# Question

In this chapter, we showed an example in which the consumer has preferences for consumption with the perfect complements property. Suppose, alternatively, that leisure and consumption goods are perfect substitutes. In this case, an indifference curve is described by the equation

i = al + bC,

where a and b are positive constants, and u is the level of utility. That is, a given indifference curve has a particular value for u, with higher indifference curves having higher values for u.

(a) Show what the consumer’s indifference curves look like when consumption and leisure are perfect substitutes, and determine graphically and algebraically what consumption bundle the consumer chooses. Show that the consumption bundle the consumer chooses depends on the relationship between a/b and w, and explain why.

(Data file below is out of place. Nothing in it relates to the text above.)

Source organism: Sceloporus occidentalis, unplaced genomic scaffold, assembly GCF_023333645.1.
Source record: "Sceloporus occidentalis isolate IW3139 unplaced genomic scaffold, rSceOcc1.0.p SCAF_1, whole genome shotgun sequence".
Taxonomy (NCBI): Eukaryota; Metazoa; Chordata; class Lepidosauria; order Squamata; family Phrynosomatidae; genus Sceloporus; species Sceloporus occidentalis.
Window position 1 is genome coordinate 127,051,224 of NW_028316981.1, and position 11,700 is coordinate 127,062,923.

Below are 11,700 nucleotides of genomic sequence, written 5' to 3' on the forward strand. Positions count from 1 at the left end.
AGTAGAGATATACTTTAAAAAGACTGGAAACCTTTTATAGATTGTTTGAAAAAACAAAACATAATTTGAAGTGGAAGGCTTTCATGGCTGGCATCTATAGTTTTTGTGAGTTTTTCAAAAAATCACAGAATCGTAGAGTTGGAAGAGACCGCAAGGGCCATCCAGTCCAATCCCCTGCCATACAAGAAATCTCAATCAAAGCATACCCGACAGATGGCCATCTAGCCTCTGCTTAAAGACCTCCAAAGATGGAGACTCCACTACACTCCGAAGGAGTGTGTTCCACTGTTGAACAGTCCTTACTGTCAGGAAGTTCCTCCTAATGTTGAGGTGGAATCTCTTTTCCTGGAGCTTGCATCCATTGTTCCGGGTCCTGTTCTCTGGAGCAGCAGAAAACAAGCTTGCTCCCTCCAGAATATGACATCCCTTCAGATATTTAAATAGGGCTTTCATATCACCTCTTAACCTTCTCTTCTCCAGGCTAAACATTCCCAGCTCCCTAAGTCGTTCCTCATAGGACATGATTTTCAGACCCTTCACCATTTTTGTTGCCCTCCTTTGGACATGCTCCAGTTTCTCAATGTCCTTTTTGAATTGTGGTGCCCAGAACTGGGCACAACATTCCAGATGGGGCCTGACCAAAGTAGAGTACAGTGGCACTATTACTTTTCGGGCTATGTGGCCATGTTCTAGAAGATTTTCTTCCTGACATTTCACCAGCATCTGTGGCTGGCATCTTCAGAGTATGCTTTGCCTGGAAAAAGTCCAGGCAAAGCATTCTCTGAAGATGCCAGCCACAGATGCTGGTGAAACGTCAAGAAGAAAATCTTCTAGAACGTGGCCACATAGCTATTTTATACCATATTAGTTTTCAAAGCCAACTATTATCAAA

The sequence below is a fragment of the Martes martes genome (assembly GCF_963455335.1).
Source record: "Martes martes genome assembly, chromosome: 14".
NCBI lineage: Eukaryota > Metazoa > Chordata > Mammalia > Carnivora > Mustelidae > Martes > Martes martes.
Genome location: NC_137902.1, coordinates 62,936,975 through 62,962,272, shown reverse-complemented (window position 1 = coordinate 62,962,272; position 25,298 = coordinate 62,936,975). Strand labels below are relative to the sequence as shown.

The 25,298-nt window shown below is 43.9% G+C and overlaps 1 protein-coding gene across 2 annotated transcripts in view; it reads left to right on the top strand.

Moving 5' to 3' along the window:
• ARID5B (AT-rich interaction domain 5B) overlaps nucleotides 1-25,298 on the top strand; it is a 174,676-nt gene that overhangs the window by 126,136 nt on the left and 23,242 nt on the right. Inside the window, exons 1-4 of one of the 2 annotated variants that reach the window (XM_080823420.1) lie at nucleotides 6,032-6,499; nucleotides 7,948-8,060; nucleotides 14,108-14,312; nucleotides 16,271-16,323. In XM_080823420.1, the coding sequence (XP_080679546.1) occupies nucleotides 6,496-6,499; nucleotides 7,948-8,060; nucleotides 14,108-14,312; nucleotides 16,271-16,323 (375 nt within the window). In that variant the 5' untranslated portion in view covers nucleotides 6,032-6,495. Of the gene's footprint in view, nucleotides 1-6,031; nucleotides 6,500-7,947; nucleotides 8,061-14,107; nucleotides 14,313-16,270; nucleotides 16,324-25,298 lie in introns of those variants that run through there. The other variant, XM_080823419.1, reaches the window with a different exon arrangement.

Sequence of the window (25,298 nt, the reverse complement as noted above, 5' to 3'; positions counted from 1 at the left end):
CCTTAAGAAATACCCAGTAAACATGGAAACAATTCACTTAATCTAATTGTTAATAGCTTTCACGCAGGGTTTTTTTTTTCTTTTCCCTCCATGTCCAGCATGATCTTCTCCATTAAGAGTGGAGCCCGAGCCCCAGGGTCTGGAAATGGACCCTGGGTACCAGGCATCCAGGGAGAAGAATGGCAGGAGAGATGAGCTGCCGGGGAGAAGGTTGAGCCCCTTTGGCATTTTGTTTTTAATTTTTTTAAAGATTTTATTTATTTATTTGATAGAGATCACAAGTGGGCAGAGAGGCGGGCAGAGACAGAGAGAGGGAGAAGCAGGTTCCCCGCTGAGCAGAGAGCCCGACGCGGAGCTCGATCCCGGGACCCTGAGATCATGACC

(b) Do you think it likely that any consumer would treat consumption goods and leisure as perfect substitutes?

(c) Given perfect substitutes, is more preferred to less? Do preferences satisfy the diminishing marginal rate of substitution property?

i = al + bC,

where a and b are positive constants, and u is the level of utility. That is, a given indifference curve has a particular value for u, with higher indifference curves having higher values for u.

(a) Show what the consumer’s indifference curves look like when consumption and leisure are perfect substitutes, and determine graphically and algebraically what consumption bundle the consumer chooses. Show that the consumption bundle the consumer chooses depends on the relationship between a/b and w, and explain why.

(b) Do you think it likely that any consumer would treat consumption goods and leisure as perfect substitutes?

(c) Given perfect substitutes, is more preferred to less? Do preferences satisfy the diminishing marginal rate of substitution property?

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